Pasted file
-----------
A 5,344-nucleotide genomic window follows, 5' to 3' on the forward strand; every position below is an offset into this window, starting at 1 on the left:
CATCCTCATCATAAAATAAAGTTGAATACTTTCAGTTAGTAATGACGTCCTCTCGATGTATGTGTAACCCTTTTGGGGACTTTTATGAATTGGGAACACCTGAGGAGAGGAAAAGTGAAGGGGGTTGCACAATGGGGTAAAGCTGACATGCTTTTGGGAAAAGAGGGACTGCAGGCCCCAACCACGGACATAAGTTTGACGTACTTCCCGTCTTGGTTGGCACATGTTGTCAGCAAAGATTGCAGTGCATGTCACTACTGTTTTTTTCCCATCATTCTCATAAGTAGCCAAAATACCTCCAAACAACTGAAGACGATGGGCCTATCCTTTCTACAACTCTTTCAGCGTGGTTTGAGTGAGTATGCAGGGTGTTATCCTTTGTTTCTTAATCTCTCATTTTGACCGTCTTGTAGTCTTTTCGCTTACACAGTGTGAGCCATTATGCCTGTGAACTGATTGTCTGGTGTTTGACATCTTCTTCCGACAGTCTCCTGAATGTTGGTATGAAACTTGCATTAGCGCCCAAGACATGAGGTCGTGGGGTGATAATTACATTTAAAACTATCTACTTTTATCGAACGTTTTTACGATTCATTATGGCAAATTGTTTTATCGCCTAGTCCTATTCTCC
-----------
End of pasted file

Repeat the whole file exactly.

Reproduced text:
A 5,344-nucleotide genomic window follows, 5' to 3' on the forward strand; every position below is an offset into this window, starting at 1 on the left:
CATCCTCATCATAAAATAAAGTTGAATACTTTCAGTTAGTAATGACGTCCTCTCGATGTATGTGTAACCCTTTTGGGGACTTTTATGAATTGGGAACACCTGAGGAGAGGAAAAGTGAAGGGGGTTGCACAATGGGGTAAAGCTGACATGCTTTTGGGAAAAGAGGGACTGCAGGCCCCAACCACGGACATAAGTTTGACGTACTTCCCGTCTTGGTTGGCACATGTTGTCAGCAAAGATTGCAGTGCATGTCACTACTGTTTTTTTCCCATCATTCTCATAAGTAGCCAAAATACCTCCAAACAACTGAAGACGATGGGCCTATCCTTTCTACAACTCTTTCAGCGTGGTTTGAGTGAGTATGCAGGGTGTTATCCTTTGTTTCTTAATCTCTCATTTTGACCGTCTTGTAGTCTTTTCGCTTACACAGTGTGAGCCATTATGCCTGTGAACTGATTGTCTGGTGTTTGACATCTTCTTCCGACAGTCTCCTGAATGTTGGTATGAAACTTGCATTAGCGCCCAAGACATGAGGTCGTGGGGTGATAATTACATTTAAAACTATCTACTTTTATCGAACGTTTTTACGATTCATTATGGCAAATTGTTTTATCGCCTAGTCCTATTCTCC